All kids can feel nervous sometimes -- about the first day of school or speaking in front of the class.

But when the worry starts to overwhelm a child: that can be a sign of an anxiety disorder. It is the most common mental disorder affecting about 6.5% of children and teens and can have devastating and lasting consequences if it isn't addressed. For seven years, Cassandra Rousseau had such worrying thoughts, it made her sick.

“When it got bad,” says the 14-year-old, “I ended pulling at my eyebrows, my eyelashes and my hair and I scratched my legs.” Rousseau says anxiety would take over her body and she couldn’t do anything about it.It started in Grade 2 she says when a teacher yelled and her.

“I started telling my mom I didn't want to go to school. I feel sick.” Once her mother let her stay home, Rousseau says the symptoms disappeared. By Grade 7, the anxiety disorder was controlling her life.

“She was somebody I didn't recognize anymore,” recalls her mother Lisa Rousseau, “the crying, the screaming. She was asking for help but didn't know what was wrong with her.”

Cassandra was diagnosed with anxiety disorder and was referred to CHEO’s outpatient “Mood and Anxiety Team” for cognitive behavioral therapy in a group setting.

“Anxious kids go around in a kind of persistent state of fear and worry,” says Dr. Lauren Humphreys, a child psychologist at CHEO. “They tend to see danger when there isn't any and it can affect their lives in various ways.”

CHEO psychologists say children with anxiety disorders complain of stomach-aches, have problems sleeping, express worrying statements out loud and want to avoid stressful situations like school.

“If your child is really suffering, crying really seems tormented by worrying, and you can't control them,” says CHEO clinical psychologist Dr. Margaret Flintoff, “you need to do something about that.”

Cognitive behavioral therapy has helped Cassandra handle her anxiety.

“I use coping strategies where you talk yourself out of feeling anxious and into doing whatever you're doing,” says Cassandra, “Say you're writing a test and you're nervous. You just say oh you're going to pass anyway.”

Her mother says the difference in her daughter after 18 months of therapy is remarkable.

“It was a long road, a very scary road because I didn't know where it was going to end up,” recalls Lisa Rousseau. “I'm just glad she's back to being my daughter.”

The Children’s Hospital of Eastern Ontario has some suggestions on how to help children deal with their fears and anxious feelings.

  • Help your child to maintain good physical health and regular routines. Ensure a balanced diet, good sleeping habits, and fitness through exercise. Set time aside for leisure and relaxation with your child.
  • Be patient and reassuring. Talk to them and be positive about their ability to handle the anxiety-provoking situation. Keep the lines of communication open.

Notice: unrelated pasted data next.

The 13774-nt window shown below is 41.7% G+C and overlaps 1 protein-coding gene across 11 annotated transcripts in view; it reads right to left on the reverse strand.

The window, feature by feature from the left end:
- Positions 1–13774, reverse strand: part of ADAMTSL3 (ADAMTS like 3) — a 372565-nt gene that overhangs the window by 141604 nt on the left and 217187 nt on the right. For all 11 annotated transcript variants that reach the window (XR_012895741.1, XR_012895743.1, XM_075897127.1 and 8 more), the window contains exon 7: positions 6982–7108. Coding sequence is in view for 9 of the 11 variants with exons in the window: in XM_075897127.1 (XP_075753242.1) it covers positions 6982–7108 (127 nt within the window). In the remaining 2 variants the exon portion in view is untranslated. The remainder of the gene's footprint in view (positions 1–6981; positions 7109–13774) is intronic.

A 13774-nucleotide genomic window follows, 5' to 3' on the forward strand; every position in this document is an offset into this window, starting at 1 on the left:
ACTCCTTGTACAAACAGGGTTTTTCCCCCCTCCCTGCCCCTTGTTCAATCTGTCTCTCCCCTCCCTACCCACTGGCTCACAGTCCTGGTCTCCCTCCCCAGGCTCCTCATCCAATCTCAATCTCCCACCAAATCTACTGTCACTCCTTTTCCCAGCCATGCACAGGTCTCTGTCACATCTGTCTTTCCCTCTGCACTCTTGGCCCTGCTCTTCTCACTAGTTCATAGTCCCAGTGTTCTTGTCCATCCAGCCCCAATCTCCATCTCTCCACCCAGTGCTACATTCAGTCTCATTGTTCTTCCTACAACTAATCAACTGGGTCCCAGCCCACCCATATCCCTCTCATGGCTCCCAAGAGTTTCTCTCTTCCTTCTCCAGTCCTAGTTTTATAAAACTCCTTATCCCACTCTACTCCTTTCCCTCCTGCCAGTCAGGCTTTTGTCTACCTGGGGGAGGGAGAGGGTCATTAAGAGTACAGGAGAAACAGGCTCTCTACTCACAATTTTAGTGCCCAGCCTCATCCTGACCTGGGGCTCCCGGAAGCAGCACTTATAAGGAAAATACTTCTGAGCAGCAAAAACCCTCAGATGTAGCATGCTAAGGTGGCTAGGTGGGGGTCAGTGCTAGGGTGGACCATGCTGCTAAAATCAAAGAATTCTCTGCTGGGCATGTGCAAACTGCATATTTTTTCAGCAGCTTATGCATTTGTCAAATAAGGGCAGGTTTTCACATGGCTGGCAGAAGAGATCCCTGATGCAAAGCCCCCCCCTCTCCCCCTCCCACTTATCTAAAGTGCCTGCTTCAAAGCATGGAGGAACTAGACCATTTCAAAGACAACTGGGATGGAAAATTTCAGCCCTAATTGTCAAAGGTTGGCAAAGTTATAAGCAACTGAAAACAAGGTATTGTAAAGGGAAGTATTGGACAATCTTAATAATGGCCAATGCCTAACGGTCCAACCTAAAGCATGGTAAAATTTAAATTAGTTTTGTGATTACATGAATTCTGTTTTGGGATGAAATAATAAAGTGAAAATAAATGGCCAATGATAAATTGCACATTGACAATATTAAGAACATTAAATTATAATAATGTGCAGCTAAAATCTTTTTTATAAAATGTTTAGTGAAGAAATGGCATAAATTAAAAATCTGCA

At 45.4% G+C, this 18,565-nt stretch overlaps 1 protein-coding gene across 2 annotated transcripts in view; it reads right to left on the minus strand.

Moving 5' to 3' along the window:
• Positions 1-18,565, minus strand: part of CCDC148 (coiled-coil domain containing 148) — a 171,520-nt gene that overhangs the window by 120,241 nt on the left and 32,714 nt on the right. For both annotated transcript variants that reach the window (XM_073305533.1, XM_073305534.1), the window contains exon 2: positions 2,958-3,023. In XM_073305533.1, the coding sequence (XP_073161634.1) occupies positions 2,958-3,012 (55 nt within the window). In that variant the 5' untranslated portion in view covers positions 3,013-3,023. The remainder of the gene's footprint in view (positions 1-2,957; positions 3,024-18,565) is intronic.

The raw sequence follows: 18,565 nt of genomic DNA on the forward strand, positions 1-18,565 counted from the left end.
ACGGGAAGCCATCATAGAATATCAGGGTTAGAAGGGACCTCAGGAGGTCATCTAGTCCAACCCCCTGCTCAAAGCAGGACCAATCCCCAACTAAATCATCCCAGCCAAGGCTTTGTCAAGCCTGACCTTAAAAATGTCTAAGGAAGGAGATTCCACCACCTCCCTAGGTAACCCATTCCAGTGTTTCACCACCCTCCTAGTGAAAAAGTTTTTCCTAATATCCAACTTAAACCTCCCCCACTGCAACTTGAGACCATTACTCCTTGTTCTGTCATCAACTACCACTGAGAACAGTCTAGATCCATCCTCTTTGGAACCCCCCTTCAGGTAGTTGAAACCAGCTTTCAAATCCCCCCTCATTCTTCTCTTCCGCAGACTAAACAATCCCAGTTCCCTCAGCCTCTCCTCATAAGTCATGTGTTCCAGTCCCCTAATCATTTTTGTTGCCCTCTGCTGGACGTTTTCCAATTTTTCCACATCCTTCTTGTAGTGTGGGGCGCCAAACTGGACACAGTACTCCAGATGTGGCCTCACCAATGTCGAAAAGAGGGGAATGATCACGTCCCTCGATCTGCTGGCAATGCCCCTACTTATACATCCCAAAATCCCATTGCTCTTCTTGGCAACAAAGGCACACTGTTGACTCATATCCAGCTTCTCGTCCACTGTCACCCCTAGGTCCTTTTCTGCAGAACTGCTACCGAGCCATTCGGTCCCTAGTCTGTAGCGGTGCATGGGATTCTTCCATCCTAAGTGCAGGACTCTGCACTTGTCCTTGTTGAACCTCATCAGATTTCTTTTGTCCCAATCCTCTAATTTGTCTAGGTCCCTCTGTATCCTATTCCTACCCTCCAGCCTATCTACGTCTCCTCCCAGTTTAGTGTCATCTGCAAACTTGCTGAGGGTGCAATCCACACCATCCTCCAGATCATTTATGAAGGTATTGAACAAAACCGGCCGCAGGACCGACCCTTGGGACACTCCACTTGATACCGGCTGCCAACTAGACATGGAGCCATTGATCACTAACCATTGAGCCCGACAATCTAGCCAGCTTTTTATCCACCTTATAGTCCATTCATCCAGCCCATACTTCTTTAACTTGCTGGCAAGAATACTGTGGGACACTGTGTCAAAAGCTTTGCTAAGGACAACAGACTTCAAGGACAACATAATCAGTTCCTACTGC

• Reward your child’s coping behaviour. Praise your child’s “brave” behaviour and recognize and praise successes, even partial successes; the focus should be on your child’s efforts in confronting and managing their worries.
  • Manage your own anxieties and don’t allow your worries in the situation to influence your child. Be a model for your child and show him how you do everyday things without being fearful or anxious.
  • Instead of avoiding the issue that is causing fear or anxiety, reinforce exposure. If your child is afraid of spiders, you can start to read a book about spiders. If your child is afraid of speaking out in front of a group, perhaps he can talk about his favourite toy at the next family gathering. Give your child opportunities to work through his fear, by reinforcing exposure and allowing small victories along the way.
  • Teach your child positive “self-talk”. Like the little engine that could, teach your child to repeat a positive phrase that will help her face her fear. “I know I can do this” or “I’m brave and I’m not afraid” can help them be strong when they are feeling afraid or anxious.
  • Teach your child to imagine being in relaxing or pleasant places, places where they feel safe. Distraction can work wonders when trying to deal with anxiety-provoking situations. Children can also learn how to manage anxiety by learning how to calm their breathing and how to reduce tension in their muscles; techniques for learning these are easily available through the Internet (see websites below).
  • Children can begin to feel insecure and anxious if there is conflict between their parents. Difficult conversations between spouses should happen when children are not present.

CHEO also has a number of useful resources:

  • Freeing your Child from Anxiety. By Tamar Chansky. Broadway Books, 2004.
  • Keys to Parenting your Anxious Child. By Katharina Manassis. Barron’s, 2008.
  • Taming Worry Dragons. By E. Jane Garland and Sandra L. Clark (2002). Ideal for children 4-17 years.
  • Worry Taming for Teens. By E. Jane Garland and Sandra L. Clark (2002). Ideal for children 12-17 years.
  • Hole in One: A tale from the Iris the Dragon series. By Gayle Grass. 2008. A children’s book dealing with anxiety disorder.


The Child Anxiety Network
Anxiety Disorders Association of Ontario
Anxiety Disorders Association of Canada
National Institute of Mental Health

American Academy of Child and Adolescent Psychiatry

National Institutes of Health


Nemours Foundation
New York Online Access to Health